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“Ketamine is commonly used in the operating room to put patients to sleep and is also used frequently in the emergency room to sedate patients for minor procedures, such as resetting broken bones. It was from similar experiences many years ago, that Ketamine was found to help patients with severe depression and pain. Patients who had received Ketamine as an anesthetic found that depression and pain had significantly improved after the Ketamine infusions.” – Dr. Pranav Virmani

Ketamine Molecule

What is Ketamine?

Ketamine was initially synthesized from PCP oddly enough (its very similar chemical cousin) in 1926.  After being patented in the 1960s it started being used by vets for sedating animals during surgery.  You may know of Ketamine as a horse tranquilizer.  It also became widely used as an anesthetic in hospitals and on battlefields by medics.  It is because of Ketamine’s properties as a dissociative anesthetic and its ability to block multiple receptors including pain receptors and specifically the NMDA receptors in the brain that make it ideal for hospital operating tables.

When these receptors are blocked, neurons in the central nervous system can’t get their pain messages to the brain, giving relief to pain and administering peace and rest. Also, the fact that Ketamine is a stable compound that does not require refrigeration earns it a spot on the World Health Organization’s list of the world’s top safest and most necessary drugs, making it a viable option in third-world countries that do not have access to expensive hospital breathing machines or other anesthetic processes, reliable electricity or refrigeration. These properties also make it the combat medic’s tool of choice.

Combat Medic Tool of Choice in the Field

“In severely injured soldiers, like a double or even quadruple amputee, we use a large dose of ketamine to not only subdue the wounded and often distraught soldier in the field of fire, but to provide amnesia and pain relief. It also increases the soldier’s heart rate and blood pressure, which helps with blood loss. A ‘K-holed’ soldier is much easier to load and transfer away from danger.” – A Navy Seal medic who wishes to remain anonymous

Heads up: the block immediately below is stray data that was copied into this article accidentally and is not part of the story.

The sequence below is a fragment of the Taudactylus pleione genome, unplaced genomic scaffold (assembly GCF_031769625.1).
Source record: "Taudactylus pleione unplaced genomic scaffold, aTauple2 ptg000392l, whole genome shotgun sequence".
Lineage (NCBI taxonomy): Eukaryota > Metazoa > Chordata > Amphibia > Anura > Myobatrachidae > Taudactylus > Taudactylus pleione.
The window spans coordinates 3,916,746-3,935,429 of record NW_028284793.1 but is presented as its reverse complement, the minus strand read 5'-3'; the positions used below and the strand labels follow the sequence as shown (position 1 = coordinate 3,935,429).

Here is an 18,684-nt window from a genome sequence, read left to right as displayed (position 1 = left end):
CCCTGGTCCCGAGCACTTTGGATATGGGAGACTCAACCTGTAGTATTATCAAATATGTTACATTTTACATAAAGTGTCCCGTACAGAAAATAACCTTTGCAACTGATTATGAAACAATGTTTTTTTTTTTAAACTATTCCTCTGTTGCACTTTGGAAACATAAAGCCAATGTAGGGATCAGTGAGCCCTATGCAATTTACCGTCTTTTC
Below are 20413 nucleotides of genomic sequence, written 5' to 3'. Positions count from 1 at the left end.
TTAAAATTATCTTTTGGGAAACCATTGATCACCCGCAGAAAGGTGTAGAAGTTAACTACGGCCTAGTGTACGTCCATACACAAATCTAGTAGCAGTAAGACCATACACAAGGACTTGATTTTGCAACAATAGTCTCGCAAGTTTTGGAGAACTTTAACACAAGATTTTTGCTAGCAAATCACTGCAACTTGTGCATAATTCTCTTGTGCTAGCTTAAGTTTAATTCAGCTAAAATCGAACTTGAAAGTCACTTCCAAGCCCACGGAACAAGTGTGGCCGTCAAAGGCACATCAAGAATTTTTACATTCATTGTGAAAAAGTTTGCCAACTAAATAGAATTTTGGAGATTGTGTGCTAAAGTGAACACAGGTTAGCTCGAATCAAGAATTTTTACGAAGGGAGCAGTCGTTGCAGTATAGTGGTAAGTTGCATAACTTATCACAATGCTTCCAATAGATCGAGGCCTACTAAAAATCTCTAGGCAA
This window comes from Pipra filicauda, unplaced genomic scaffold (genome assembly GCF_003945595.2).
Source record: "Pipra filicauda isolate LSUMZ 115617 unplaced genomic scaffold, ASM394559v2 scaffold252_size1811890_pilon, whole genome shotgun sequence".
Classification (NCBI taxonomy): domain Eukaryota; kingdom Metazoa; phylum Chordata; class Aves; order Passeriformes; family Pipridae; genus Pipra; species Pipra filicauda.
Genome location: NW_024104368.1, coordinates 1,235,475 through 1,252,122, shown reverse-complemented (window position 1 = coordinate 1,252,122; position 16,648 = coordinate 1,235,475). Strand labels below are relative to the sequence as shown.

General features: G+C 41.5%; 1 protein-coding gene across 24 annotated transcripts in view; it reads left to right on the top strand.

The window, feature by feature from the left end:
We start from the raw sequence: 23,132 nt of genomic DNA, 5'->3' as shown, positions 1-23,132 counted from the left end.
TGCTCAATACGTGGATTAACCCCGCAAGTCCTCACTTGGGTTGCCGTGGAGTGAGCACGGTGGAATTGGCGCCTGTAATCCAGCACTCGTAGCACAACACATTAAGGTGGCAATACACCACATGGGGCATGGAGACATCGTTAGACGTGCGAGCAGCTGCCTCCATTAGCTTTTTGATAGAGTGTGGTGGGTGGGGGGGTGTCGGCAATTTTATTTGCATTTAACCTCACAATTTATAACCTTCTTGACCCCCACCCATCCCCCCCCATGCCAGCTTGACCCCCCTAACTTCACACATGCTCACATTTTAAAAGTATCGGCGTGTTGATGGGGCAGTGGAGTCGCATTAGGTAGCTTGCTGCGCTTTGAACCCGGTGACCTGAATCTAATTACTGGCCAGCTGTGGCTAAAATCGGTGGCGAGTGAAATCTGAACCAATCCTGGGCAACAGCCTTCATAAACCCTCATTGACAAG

Interestingly enough, a new cutting edge field of application for the drug coming out of Yale under the leadership of its Chair of Psychiatry Dr. John Krystal shows that Ketamine can greatly improve and in some cases solve chronic depression altogether for up to 70% of patients.

What Does Ketamine Do?

The Ketamine drug given in different doses can either mildly sedate or completely put a patient to sleep. It does this through blocking certain neurotransmitter and receptor sites in the brain. Studies show that Ketamine can even “rewire” the synapses of the brain or create entirely new synapses. Ketamine provides a high not altogether dissimilar from ecstasy which is why Ketamine has been used recreationally and illegally as a ‘party drug.’ It can cause hallucinations, dizziness, light-headedness, and disorientation. This drug must be professionally administered and is a restricted substance. On the extreme end and when inappropriately used, this drug can cause such strong hallucinations that it appears to free the mind and spirit from the physical body, a process known as k-holing. When properly administered by a professional in a medical environment at the right dosages, Ketamine can help rewire depression out of the brain and relieve chronic pain.

What Does Ketamine Feel Like?

Since Ketamine has hallucinogenic properties in taking over key brain receptor sites, when properly administered it almost instantly gives relief to chronic pain and symptoms of depression. In fact, it is found to be so effective in 70% of patients who’ve been treated with it that they actually say that they ‘feel happy’ for the first time either in a long time or perhaps even in their entire life. Unlike antidepressants that have to be taken consistently for long periods of time to produce symptomatic relief, Ketamine can actually do it after the first administration.  Since it is such a new field of study, researchers aren’t yet certain how it truly works, but Dr. Krystal out of Yale, the leading researcher in the space, indicates that the drug appears to literally regrow connections in the brain that pertain to a person’s general mood.

How Long Does Ketamine Last?

Because of its perceived properties to rewire the brain helpfully when properly administered, Ketamine isn’t just a quick fix drug. It is perhaps better described as something of a ‘miracle in a shot’ that doesn’t simply address the symptoms of chronic depression or pain but solves for mood disorders… potentially permanently.

The properties of this ‘medical miracle’ or as one ER doctor calls it ‘the best drug on earth‘ could make it one of if not the biggest medicinal discoveries for applications in the 21st century that may completely cure neuropathic pain syndromes like migraines, spinal cord injuries, fibromyalgia, depression, suicide rates, asthma, and so much more.

With mental health issues increasingly becoming the #1 concern that modern health advocates are seeking to solve, Ketamine may just be that solution. But you don’t have to take just our word for it, do your own research, then come in to Virginia’s premier Ketamine infusion clinic in Leesburg.